The best ways to visualize the impact of the decline in bar passage scores

I've visualized a lot about the decline in bar pass scores and bar passage rates in the last few years, including a post on the February 2017 decline here. For some reason, this post in particular drew criticism as being particularly deceptive. It caused me to think a little more about how to best visualize--and explain--what the decline in multistate bar exam ("MBE") scores might mean. (I'll channel my inner Tufte and see what I can do....)

In the February 2017 chart, I didn't start the Y-axis at zero. And why should I? No one scores a zero. The very lowest scores are something in the 50s to 90s. And the score is on a 200-point scale, but no one gets a 200. So I suppose I could visualize it on the low to high ends--say, 90 to 190.

When you put it that way, it looks completely unremarkable. MBE scores have dipped a bit, but they've hardly moved at all. And it looks like my last post was simply clickbait. (It's worth noting I generate no revenue from this site!)

But that surely can't be right, either. After all, bar passage rates have been declining fairly sharply in the last few years even if this mean score has only moved relatively nominally. (For extensive discussion, see the "Bar exam" category on this blog.)

That's because what really matters is the passing score or the "cut score" in each jurisdiction.

Suppose the cut score in a jurisdiction is 100. A decline from a mean score of 135 to 134 should have essentially no effect if the results are distributed among a typical bell curve (and they usually are). That's because virtually everyone would still pass even if scores dropped a bit. In contrast, if the cut score were 180, a decline from a mean score of 135 to 134 should also have essentially no effect--virtually everyone would still fail.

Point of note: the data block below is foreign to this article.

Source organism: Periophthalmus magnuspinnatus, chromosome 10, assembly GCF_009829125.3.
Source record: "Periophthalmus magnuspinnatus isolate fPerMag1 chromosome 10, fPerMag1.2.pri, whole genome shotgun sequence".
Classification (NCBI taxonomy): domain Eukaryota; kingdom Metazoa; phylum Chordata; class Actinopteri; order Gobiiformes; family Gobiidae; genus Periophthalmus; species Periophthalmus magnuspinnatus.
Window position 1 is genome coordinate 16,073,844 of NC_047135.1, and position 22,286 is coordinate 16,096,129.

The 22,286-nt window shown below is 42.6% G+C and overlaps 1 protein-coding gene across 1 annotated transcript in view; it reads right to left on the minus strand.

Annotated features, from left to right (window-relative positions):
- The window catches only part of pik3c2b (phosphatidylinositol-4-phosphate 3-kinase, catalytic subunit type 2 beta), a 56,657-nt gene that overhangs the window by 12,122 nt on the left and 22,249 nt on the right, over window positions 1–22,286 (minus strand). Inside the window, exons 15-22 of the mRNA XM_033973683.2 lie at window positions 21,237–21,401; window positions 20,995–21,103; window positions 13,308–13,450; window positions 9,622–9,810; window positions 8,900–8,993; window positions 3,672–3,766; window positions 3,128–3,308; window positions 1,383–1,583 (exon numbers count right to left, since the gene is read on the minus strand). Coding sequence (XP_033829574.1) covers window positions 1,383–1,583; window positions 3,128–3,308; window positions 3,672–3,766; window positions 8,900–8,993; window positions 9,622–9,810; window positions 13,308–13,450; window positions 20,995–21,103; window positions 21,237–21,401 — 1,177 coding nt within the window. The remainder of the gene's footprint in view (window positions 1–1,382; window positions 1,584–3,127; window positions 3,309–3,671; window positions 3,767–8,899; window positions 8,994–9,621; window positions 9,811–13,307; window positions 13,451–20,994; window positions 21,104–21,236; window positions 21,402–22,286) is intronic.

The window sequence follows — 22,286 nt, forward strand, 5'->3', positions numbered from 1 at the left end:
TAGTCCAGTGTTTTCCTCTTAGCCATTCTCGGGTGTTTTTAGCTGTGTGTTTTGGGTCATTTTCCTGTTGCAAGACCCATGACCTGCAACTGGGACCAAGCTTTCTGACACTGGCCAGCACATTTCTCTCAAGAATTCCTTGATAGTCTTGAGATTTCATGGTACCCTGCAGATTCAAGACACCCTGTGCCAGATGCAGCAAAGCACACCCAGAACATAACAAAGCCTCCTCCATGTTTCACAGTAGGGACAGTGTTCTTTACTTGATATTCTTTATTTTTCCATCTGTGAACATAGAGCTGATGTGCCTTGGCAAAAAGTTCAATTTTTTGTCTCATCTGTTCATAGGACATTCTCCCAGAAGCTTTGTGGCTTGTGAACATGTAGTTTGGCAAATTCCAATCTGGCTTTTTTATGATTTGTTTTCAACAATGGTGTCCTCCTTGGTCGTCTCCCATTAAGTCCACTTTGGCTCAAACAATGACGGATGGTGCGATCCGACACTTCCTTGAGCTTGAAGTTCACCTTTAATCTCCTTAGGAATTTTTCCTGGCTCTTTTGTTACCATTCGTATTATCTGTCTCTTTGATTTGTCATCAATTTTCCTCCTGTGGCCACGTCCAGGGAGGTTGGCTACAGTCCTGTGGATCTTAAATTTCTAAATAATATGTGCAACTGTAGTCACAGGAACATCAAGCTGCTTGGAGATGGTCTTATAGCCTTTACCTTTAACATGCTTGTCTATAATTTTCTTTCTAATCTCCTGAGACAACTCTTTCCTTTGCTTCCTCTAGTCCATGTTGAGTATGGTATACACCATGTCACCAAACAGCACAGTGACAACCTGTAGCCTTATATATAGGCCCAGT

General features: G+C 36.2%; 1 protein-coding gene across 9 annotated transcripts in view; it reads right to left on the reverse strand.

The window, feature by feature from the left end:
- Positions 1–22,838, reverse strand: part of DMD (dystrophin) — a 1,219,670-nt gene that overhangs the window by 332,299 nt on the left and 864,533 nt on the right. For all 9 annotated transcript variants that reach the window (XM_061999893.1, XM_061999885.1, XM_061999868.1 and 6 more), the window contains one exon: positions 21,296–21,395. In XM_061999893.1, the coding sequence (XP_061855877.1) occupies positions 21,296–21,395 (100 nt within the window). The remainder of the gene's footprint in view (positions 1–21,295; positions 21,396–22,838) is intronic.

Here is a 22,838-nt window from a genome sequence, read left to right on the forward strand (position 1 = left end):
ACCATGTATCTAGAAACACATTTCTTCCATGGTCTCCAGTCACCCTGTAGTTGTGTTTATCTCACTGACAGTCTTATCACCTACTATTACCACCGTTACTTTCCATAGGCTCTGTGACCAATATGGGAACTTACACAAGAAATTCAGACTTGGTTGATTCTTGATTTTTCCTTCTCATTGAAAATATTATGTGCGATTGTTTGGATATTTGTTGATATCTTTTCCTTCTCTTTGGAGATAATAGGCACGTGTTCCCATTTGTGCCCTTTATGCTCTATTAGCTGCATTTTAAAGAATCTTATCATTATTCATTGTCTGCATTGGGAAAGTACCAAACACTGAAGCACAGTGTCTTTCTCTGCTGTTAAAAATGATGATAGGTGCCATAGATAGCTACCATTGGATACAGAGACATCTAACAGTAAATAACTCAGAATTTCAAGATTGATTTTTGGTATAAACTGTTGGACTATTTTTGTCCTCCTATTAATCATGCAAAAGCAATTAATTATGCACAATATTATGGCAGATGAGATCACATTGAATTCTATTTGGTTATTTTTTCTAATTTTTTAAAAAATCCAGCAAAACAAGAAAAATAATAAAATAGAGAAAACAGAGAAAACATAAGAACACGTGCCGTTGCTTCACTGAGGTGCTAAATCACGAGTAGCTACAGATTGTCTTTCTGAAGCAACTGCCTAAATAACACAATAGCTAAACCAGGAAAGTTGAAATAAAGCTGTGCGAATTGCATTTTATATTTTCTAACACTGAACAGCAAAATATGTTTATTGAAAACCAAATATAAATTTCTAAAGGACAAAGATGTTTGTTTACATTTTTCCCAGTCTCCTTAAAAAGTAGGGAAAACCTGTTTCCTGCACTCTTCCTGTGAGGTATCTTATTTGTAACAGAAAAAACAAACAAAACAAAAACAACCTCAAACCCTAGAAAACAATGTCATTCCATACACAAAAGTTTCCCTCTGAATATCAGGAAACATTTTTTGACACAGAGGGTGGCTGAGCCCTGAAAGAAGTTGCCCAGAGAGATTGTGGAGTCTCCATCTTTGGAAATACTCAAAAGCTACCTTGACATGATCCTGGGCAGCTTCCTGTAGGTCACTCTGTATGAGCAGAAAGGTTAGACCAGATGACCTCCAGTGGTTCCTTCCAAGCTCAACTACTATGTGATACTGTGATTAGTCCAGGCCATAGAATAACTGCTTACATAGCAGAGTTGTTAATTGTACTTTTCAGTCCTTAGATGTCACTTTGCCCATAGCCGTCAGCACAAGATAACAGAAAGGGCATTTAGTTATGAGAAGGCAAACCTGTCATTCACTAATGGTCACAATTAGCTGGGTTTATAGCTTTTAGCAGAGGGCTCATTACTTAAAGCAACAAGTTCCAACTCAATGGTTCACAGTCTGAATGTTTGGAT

But the reason for the perilous drop in bar pass rates is because this is exactly the spot where the mean scores have begun to hit the cut scores in many jurisdictions. Here's a visualization of what looks like, with a couple of changes--a larger y-axis, historical data for the February bar back to 1976, and gridlines identifying the cut scores in several jurisdictions. (It's worth noting that this is the national MBE mean, not individualized state means; July scores are somewhat higher; and it is a mean, not a median.)

You can see that the drop in the means plunges scores past what have been cut scores in many jurisdictions.

One more way of explaining why a drop at this point of the bell curve is particularly significant. The NCBE has not yet released the distributions of scores, but the bell curve linked above should be instructive, and the change from 2011 to 2016 is useful to consider.

In February 2011, just 39.6% of all test-takers had a score of 135.4 or lower. 13.7% had a score in the range of 135.5 to 140.4, and 46.6% had a score of 140.5 or higher. (Consider the chart above for references as to what those scores might mean.) In February 2016, however, 51.1% of all test-takers had a score of 135.4 or lower, a 11.5-point jump. 13.7% had a score in the range of 135.5 to 140.4, and just 35.1% had a score of 140.5 or higher.

That's because this particular drop in the score is at a very perilous spot on the curve. Bar takers are performing just a little worse in a relative sense. But when the distribution of performance is put up against the cut score, this is precisely the point that would have the most dramatic national impact.

I hope these explanations help illustrate what's happening on the bar exam front--and, of course, I welcome corrections or feedback to improve these visualizations in the future!